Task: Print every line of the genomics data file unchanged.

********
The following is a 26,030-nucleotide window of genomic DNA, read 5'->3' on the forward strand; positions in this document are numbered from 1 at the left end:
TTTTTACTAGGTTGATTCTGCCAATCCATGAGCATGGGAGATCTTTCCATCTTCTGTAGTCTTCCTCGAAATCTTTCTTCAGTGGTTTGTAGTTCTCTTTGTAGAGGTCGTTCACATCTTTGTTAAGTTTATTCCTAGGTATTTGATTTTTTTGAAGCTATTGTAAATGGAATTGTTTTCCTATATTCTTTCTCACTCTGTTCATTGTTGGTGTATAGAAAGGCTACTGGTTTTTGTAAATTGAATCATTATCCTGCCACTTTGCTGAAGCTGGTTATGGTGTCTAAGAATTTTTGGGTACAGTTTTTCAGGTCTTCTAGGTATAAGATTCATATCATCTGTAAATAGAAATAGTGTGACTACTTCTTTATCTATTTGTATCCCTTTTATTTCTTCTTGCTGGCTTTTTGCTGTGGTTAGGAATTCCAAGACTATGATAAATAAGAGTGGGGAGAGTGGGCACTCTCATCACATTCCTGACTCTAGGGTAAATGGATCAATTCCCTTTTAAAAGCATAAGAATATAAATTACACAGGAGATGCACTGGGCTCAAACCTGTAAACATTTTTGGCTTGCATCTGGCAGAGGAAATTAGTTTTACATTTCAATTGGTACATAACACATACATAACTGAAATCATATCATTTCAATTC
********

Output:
The following is a 26,030-nucleotide window of genomic DNA, read 5'->3' on the forward strand; positions in this document are numbered from 1 at the left end:
TTTTTACTAGGTTGATTCTGCCAATCCATGAGCATGGGAGATCTTTCCATCTTCTGTAGTCTTCCTCGAAATCTTTCTTCAGTGGTTTGTAGTTCTCTTTGTAGAGGTCGTTCACATCTTTGTTAAGTTTATTCCTAGGTATTTGATTTTTTTGAAGCTATTGTAAATGGAATTGTTTTCCTATATTCTTTCTCACTCTGTTCATTGTTGGTGTATAGAAAGGCTACTGGTTTTTGTAAATTGAATCATTATCCTGCCACTTTGCTGAAGCTGGTTATGGTGTCTAAGAATTTTTGGGTACAGTTTTTCAGGTCTTCTAGGTATAAGATTCATATCATCTGTAAATAGAAATAGTGTGACTACTTCTTTATCTATTTGTATCCCTTTTATTTCTTCTTGCTGGCTTTTTGCTGTGGTTAGGAATTCCAAGACTATGATAAATAAGAGTGGGGAGAGTGGGCACTCTCATCACATTCCTGACTCTAGGGTAAATGGATCAATTCCCTTTTAAAAGCATAAGAATATAAATTACACAGGAGATGCACTGGGCTCAAACCTGTAAACATTTTTGGCTTGCATCTGGCAGAGGAAATTAGTTTTACATTTCAATTGGTACATAACACATACATAACTGAAATCATATCATTTCAATTC